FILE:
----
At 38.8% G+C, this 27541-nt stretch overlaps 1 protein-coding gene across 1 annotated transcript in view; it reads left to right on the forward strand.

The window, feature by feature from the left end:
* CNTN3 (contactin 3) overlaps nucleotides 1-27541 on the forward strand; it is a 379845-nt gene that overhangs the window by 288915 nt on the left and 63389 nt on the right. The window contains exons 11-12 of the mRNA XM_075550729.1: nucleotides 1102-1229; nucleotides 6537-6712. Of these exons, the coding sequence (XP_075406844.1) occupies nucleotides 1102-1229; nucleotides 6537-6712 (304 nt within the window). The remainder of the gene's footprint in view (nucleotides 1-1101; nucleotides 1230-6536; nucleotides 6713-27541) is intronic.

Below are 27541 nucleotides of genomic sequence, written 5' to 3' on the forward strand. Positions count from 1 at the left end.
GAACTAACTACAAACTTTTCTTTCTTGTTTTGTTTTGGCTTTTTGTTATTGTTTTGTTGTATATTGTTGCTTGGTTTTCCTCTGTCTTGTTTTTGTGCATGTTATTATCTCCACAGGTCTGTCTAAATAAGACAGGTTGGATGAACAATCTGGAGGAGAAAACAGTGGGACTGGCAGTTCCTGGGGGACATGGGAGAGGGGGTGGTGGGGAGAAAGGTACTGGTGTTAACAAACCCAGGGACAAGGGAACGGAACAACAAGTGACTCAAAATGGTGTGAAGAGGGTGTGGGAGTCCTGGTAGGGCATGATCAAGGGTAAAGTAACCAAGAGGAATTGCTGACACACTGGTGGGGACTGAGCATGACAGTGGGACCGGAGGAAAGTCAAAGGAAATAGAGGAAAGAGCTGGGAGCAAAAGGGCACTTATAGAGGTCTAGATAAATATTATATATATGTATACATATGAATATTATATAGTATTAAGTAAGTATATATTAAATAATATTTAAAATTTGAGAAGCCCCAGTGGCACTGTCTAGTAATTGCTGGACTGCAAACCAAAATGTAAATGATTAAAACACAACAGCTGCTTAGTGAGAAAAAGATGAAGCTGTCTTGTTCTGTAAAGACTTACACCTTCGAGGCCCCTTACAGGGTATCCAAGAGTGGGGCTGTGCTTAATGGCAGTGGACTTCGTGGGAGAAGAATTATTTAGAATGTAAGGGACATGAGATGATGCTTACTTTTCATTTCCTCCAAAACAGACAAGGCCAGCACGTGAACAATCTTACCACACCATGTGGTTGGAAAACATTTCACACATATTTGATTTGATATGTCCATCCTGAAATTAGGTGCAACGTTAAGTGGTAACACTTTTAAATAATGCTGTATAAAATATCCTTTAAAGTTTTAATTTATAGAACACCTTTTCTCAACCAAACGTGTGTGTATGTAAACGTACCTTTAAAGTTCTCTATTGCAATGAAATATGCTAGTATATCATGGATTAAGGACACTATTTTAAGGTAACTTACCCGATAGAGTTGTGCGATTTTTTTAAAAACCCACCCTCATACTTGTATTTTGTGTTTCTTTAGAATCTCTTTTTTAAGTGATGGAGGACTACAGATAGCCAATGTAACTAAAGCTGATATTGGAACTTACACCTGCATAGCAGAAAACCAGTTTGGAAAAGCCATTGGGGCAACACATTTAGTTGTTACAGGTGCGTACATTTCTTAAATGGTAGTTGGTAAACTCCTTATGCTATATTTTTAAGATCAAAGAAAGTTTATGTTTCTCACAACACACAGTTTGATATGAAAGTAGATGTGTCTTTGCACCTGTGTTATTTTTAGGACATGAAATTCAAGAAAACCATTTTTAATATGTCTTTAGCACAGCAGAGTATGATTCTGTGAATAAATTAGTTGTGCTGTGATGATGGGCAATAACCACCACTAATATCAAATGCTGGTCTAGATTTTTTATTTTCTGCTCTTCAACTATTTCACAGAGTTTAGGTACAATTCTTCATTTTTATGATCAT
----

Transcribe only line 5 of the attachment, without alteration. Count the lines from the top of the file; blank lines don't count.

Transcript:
GAACTAACTACAAACTTTTCTTTCTTGTTTTGTTTTGGCTTTTTGTTATTGTTTTGTTGTATATTGTTGCTTGGTTTTCCTCTGTCTTGTTTTTGTGCATGTTATTATCTCCACAGGTCTGTCTAAATAAGACAGGTTGGATGAACAATCTGGAGGAGAAAACAGTGGGACTGGCAGTTCCTGGGGGACATGGGAGAGGGGGTGGTGGGGAGAAAGGTACTGGTGTTAACAAACCCAGGGACAAGGGAACGGAACAACAAGTGACTCAAAATGGTGTGAAGAGGGTGTGGGAGTCCTGGTAGGGCATGATCAAGGGTAAAGTAACCAAGAGGAATTGCTGACACACTGGTGGGGACTGAGCATGACAGTGGGACCGGAGGAAAGTCAAAGGAAATAGAGGAAAGAGCTGGGAGCAAAAGGGCACTTATAGAGGTCTAGATAAATATTATATATATGTATACATATGAATATTATATAGTATTAAGTAAGTATATATTAAATAATATTTAAAATTTGAGAAGCCCCAGTGGCACTGTCTAGTAATTGCTGGACTGCAAACCAAAATGTAAATGATTAAAACACAACAGCTGCTTAGTGAGAAAAAGATGAAGCTGTCTTGTTCTGTAAAGACTTACACCTTCGAGGCCCCTTACAGGGTATCCAAGAGTGGGGCTGTGCTTAATGGCAGTGGACTTCGTGGGAGAAGAATTATTTAGAATGTAAGGGACATGAGATGATGCTTACTTTTCATTTCCTCCAAAACAGACAAGGCCAGCACGTGAACAATCTTACCACACCATGTGGTTGGAAAACATTTCACACATATTTGATTTGATATGTCCATCCTGAAATTAGGTGCAACGTTAAGTGGTAACACTTTTAAATAATGCTGTATAAAATATCCTTTAAAGTTTTAATTTATAGAACACCTTTTCTCAACCAAACGTGTGTGTATGTAAACGTACCTTTAAAGTTCTCTATTGCAATGAAATATGCTAGTATATCATGGATTAAGGACACTATTTTAAGGTAACTTACCCGATAGAGTTGTGCGATTTTTTTAAAAACCCACCCTCATACTTGTATTTTGTGTTTCTTTAGAATCTCTTTTTTAAGTGATGGAGGACTACAGATAGCCAATGTAACTAAAGCTGATATTGGAACTTACACCTGCATAGCAGAAAACCAGTTTGGAAAAGCCATTGGGGCAACACATTTAGTTGTTACAGGTGCGTACATTTCTTAAATGGTAGTTGGTAAACTCCTTATGCTATATTTTTAAGATCAAAGAAAGTTTATGTTTCTCACAACACACAGTTTGATATGAAAGTAGATGTGTCTTTGCACCTGTGTTATTTTTAGGACATGAAATTCAAGAAAACCATTTTTAATATGTCTTTAGCACAGCAGAGTATGATTCTGTGAATAAATTAGTTGTGCTGTGATGATGGGCAATAACCACCACTAATATCAAATGCTGGTCTAGATTTTTTATTTTCTGCTCTTCAACTATTTCACAGAGTTTAGGTACAATTCTTCATTTTTATGATCAT